Congress Unveils Stop-Gap Spending Bill with $12+ Billion in Ukraine Aid

Ukraine Tensions US Ukrainian servicemen unpack shipment of military aid delivered as part of the United States of America's security assistance to Ukraine, at the Boryspil airport, outside Kyiv, Ukraine, Friday, Feb. 11, 2022. British Prime Minister Boris Johnson said Thursday the Ukraine crisis has grown into "the most dangerous …
Efrem Lukatsky/AP

Congressional appropriators released a stop-gap bill Monday night that would fund the government through mid-December, specifically earmarking $12.3 billion in aid for Ukraine and $3 billion for Afghan resettlement programs.

The short-term spending bill, otherwise known as a continuing resolution (CR), would fund the government until December 16. This would give Congress more time to hash out a longer-term deal to continue funding the government.

The federal government will face a shutdown if Congress fails to pass the CR by the end of Friday.

Along with funding the government at similar spending levels, the CR would provide:

  • $12.3 billion in economic and military aid to Ukraine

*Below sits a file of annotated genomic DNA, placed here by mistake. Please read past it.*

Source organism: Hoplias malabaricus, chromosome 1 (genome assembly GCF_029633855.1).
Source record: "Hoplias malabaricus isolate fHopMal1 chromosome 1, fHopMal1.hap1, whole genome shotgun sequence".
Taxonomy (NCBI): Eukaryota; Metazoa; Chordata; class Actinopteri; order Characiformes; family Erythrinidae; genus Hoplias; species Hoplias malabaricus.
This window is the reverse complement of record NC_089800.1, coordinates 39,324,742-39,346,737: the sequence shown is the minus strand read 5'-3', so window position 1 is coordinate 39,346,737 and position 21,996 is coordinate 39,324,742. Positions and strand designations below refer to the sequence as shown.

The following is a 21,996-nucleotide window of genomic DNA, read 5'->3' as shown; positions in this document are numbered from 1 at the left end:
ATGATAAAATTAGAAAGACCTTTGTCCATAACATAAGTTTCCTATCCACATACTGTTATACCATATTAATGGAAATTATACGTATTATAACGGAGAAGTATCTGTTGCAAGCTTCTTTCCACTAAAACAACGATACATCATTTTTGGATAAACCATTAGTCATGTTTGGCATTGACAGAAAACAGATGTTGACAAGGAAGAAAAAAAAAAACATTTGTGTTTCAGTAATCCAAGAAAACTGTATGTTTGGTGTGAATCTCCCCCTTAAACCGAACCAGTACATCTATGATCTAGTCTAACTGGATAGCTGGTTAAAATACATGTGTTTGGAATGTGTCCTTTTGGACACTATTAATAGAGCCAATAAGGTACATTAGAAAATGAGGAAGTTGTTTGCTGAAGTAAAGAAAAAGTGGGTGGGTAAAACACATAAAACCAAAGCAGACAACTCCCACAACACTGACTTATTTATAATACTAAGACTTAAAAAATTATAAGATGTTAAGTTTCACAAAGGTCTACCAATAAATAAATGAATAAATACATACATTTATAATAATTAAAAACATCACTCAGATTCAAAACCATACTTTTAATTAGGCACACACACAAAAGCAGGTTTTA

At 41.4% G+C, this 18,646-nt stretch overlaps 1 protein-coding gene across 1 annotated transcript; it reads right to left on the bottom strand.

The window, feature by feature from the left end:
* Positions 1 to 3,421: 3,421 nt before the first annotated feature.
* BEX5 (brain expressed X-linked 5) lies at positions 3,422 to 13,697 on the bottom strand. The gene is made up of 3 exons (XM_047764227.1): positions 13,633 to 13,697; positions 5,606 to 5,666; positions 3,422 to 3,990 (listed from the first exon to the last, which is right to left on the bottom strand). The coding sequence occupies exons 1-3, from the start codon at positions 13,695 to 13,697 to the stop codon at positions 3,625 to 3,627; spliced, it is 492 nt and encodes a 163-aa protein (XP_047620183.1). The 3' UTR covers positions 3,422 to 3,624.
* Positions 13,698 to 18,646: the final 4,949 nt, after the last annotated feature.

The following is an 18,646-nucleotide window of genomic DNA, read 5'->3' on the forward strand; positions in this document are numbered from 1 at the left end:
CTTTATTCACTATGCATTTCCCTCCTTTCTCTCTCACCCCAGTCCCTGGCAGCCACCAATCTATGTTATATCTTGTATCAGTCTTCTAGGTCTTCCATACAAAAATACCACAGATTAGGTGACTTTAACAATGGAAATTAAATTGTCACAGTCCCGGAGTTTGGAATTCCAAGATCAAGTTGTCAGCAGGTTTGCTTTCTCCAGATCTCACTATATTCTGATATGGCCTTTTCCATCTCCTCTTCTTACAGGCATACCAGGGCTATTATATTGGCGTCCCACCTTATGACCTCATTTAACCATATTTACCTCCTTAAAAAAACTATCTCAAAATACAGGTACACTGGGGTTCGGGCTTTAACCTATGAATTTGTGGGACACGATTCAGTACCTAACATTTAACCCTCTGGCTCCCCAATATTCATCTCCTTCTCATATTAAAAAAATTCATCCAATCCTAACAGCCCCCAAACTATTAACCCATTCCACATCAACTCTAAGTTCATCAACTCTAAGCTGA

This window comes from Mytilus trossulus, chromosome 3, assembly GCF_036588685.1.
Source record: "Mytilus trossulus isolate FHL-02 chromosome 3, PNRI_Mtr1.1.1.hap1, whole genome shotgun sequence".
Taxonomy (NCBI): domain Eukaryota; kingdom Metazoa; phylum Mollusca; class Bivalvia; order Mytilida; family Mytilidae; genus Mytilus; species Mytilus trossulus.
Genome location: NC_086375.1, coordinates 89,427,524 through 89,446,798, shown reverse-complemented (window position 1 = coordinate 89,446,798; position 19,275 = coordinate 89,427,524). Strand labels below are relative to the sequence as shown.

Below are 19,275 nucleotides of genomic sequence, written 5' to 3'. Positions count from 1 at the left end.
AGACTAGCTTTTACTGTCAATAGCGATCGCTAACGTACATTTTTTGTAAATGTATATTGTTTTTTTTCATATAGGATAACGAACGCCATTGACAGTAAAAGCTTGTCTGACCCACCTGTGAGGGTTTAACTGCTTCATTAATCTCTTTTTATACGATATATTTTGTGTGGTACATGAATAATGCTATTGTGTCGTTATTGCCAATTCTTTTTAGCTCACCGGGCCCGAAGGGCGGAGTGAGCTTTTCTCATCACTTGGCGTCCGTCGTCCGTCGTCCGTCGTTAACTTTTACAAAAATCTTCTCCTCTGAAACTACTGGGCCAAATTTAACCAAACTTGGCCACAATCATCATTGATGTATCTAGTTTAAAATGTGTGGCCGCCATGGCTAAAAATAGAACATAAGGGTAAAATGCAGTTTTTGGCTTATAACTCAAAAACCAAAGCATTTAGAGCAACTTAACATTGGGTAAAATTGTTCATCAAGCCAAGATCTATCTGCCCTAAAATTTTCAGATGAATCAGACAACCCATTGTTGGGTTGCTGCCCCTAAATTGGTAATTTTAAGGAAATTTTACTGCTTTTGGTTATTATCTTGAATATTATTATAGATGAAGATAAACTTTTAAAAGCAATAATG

• $1 billion for Low-Income Home Energy Assistance (LIHEAP)
  • $2.5 billion in funding for New Mexico to recover from the Hermit’s Peak/Calf Canyon fire
  • $20 million for water infrastructure in Jackson, Mississippi
  • a five-year reauthorization of FDA user fees
  • $3 billion for the State Department to facilitate Afghan resettlement, and the FBI would receive $15 million to vet Afghan refugees
  • $35 million to prepare and respond to “potential and radiological incidents in Ukraine”

The CR also includes Sen. Joe Manchin’s (D-WV) Energy Independence and Security Act, which Senate Majority Leader Chuck Schumer (D-NY) promised he would include as part of Manchin’s support for the Inflation Reduction Act.

If passed, the legislation would dramatically reduce the time needed for the federal government to do environmental reviews.

However, Manchin’s legislation may face significant hurdles as both Republicans and Democrats oppose his legislation. Republicans prefer Sen. Shelley Moore Capito’s (R-WV) alternative bill, while Sen. Bernie Sanders (I-VT) and other leftists worry about the environmental implications of the bill.

Sen. Richard Shelby (R-AL), the ranking member on the Senate Appropriations Committee, said Monday night, “We have made significant progress toward a Continuing Resolution that is as clean as possible. But, if the Democrats insist on including permitting reform, I will oppose it.”

The Senate will hold a cloture vote on Tuesday night to advance the legislative vehicle for the CR. If the vote fails, then it remains possible that Congress could pass an even shorter “bridge” funding bill to give Congress more time to resolve lawmakers’ differences about the bill.

Sean Moran is a congressional reporter for Breitbart News. Follow him on Twitter @SeanMoran3

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